Date: Sun, 5 Sep 2021 11:36:36 -0400
From: Matt Weir <cweir@...edu>
To: "john-dev@...ts.openwall.com" <john-dev@...ts.openwall.com>
Subject: Re: precomputed attacks for john: rainbow tables and other ways

What factors are you trying to optimize? Precomputation techniques are all

Most of the places I see rainbow tables used is when you need to crack an
individual unsalted hash in minutes, and you don’t have the hardware to
back up a GPU cracking session to accomplish that reliably.

Cheers,
Matt

On Sunday, September 5, 2021, Aleksey Cherepanov <lyosha@...nwall.com>
wrote:

> Aleksey Cherepanov <lyosha@...nwall.com> writes:
> > Aleksey Cherepanov <lyosha@...nwall.com> writes:
> >> On Tue, Jul 07, 2015 at 07:07:21PM +0300, Aleksey Cherepanov wrote:
> >> /* (candidate_number & mask) == 0  ends chains */
> >
> > Years after this thread hanged, ch3root introduced idea about rainbow
> > tables: let's end chains at hash with a few zero bits at the beginning,
> > so we could distinguish end without looking into table. So it turns out
> > that this trick is known already as distinguished points.
>
> For precomputed attacks, I bumped into theoretical limitation with plain
> chains: a table should contain >36.7% of keyspace in some form.
>
> At abstract level, we have a directed graph where each candidate points
> to another candidate. If we stop chains at candidates with
> numbers/indexes with a few zeros at the beginning, then the whole graph
> would be a bunch of trees growing with roots in such distinguished
> points plus a few cycles that don't contain such point. Let's omit the
> cycles for simplicity. Our table could be a lookup of distinguished
> points with lists of leafs. So during cracking we would go from given
> hash to root, look up all possible starts, go from them and maybe crack
> the hash.
>
> But there is a problem with size of such table: ~36.7% (1/e) of nodes in
> randomly generated graph are leafs, and we are going to store the leafs.
> This amount does not depend onto number of zeros to distinguish end of
> chain. The ends would be leafs in other chains but that would be in
>
> The code to demonstrate that is attached. The code does not find
> distinguished points. Output:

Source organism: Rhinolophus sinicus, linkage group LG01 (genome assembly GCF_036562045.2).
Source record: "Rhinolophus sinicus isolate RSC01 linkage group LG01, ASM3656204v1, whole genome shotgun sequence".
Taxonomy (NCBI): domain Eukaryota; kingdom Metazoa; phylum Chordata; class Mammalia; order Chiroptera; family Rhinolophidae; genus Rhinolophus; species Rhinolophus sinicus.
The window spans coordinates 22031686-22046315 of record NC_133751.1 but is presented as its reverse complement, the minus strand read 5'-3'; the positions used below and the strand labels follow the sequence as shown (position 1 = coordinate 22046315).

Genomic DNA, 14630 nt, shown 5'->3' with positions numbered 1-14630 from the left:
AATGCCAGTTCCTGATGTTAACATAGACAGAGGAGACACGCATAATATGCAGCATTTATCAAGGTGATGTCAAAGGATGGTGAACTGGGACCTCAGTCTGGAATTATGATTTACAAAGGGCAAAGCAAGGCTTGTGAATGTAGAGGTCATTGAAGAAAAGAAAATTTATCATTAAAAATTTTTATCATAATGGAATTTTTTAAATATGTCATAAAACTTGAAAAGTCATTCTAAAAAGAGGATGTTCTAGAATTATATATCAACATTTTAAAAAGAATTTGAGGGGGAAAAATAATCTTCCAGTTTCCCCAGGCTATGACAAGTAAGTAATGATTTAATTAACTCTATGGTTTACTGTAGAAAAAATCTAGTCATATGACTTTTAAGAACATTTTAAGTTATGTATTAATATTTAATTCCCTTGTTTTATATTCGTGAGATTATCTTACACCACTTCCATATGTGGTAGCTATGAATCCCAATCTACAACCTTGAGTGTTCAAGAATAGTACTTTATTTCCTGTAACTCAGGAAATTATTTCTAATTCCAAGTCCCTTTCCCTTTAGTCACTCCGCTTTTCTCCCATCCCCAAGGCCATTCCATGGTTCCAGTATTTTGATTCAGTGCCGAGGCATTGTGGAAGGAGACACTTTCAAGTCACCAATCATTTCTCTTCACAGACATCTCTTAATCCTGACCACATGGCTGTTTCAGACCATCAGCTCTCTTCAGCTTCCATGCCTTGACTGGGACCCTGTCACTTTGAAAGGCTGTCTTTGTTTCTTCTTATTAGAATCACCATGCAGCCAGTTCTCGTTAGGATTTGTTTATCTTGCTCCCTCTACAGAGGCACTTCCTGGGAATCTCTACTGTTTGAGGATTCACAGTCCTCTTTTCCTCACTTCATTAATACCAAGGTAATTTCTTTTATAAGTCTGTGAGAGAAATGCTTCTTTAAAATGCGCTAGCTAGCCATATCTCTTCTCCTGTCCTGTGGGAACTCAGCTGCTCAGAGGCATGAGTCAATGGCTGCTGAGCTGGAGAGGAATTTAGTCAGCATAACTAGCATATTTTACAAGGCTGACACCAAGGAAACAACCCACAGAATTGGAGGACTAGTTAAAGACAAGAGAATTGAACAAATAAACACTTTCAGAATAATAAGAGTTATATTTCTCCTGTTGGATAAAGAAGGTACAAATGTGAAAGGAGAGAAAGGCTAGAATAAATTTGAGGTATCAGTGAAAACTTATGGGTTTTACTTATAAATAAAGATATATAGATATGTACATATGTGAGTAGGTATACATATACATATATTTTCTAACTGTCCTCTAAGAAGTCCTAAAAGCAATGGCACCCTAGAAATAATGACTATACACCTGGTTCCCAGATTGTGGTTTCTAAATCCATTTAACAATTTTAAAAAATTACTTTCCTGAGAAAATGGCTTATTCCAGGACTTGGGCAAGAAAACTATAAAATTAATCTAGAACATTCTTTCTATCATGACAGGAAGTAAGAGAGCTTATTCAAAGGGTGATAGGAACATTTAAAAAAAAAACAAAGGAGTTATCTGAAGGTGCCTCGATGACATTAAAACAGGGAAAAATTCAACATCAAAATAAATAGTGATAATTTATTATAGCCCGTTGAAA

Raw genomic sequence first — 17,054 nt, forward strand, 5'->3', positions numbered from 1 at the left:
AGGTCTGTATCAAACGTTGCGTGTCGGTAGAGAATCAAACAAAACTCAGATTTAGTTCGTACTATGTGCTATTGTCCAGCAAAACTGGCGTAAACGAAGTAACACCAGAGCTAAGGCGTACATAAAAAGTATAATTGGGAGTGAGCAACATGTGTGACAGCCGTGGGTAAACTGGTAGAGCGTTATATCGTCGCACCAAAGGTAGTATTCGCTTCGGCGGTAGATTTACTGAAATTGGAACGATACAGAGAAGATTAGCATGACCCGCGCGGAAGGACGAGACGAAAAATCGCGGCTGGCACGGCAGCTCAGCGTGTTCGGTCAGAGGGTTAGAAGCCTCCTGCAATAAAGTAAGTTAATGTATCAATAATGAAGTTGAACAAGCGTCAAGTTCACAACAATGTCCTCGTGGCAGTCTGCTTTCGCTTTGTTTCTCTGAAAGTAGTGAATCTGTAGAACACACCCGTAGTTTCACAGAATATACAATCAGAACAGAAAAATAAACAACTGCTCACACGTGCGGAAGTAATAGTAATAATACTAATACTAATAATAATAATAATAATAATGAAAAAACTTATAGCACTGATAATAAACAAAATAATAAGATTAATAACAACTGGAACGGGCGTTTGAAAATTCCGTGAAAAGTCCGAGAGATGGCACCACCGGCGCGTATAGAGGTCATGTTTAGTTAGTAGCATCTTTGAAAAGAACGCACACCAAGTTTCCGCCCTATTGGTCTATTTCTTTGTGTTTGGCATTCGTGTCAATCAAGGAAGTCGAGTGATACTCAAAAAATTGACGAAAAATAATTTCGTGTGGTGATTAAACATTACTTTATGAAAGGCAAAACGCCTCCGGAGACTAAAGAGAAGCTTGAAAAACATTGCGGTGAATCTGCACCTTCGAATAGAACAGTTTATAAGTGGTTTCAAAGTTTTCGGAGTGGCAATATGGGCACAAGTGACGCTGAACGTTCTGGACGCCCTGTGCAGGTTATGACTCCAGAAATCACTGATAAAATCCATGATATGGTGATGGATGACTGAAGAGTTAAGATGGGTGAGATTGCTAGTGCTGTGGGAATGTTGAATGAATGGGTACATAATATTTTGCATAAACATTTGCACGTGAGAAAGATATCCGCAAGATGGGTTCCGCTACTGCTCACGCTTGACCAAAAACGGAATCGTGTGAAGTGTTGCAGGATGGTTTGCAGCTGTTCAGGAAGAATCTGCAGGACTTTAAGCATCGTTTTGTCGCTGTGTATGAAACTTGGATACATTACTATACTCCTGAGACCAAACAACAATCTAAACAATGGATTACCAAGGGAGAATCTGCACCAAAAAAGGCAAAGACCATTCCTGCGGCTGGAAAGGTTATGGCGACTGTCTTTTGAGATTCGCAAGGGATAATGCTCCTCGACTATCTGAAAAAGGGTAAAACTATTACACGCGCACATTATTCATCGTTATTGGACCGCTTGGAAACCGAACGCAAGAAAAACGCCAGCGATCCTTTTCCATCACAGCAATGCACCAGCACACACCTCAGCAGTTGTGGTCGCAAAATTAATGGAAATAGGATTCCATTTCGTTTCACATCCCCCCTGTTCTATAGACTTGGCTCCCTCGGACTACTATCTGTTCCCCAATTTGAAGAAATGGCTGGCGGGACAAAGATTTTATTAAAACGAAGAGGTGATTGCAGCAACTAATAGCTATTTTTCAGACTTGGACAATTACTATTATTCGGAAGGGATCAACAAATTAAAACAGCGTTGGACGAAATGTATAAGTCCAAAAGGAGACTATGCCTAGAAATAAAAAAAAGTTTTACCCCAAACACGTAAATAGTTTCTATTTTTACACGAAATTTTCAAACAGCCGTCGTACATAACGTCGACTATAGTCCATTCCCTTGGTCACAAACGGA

> total_count: 16777216
> leafs: 6172648
>
> In python, 1 / math.e gives 0.36787944117144233.
>  6172648.0 / 16777216 gives 0.3679184913635254.
>
> Well, we could store indexes of leafs instead of candidates. Also we
> could sort the lists and compress them. But I doubt we could get less
> than ~1/4 of uncompressed space.
>
> BTW random graphs are used in cuckaroo29 proof-of-work algorithm: the
> goal is to find a cycle of given size in such graph. So there are
> efficient miners that can track some chains on graphs without much
> memory.
>
> Idea: split keyspace into partitions and go from one partition to other
> instead of chaining over one keyspace. So we start in the first part and
> end in the last always. All chains have same length always. But cracking
> would require length^2/2 hashing because we need to assume every part as
> current for given hash. It would not help to reduce number of leafs. So
> we could introduce configurable perfect hash function to make mapping
> from one part to another part perfect. But I guess configuration of the
> perfect hash function would require a lot of space. Yet a function with
> smaller configuration could improve mapping. Also such structure of
> chain would reduce amount of memory required to track all candidates.
>
> Colors were mentioned in previous messages. So I guess there may be
> known ways to cover keyspace well without storing many starting points.
>
> Thanks!
>
> --
> Regards,
> Aleksey Cherepanov
>

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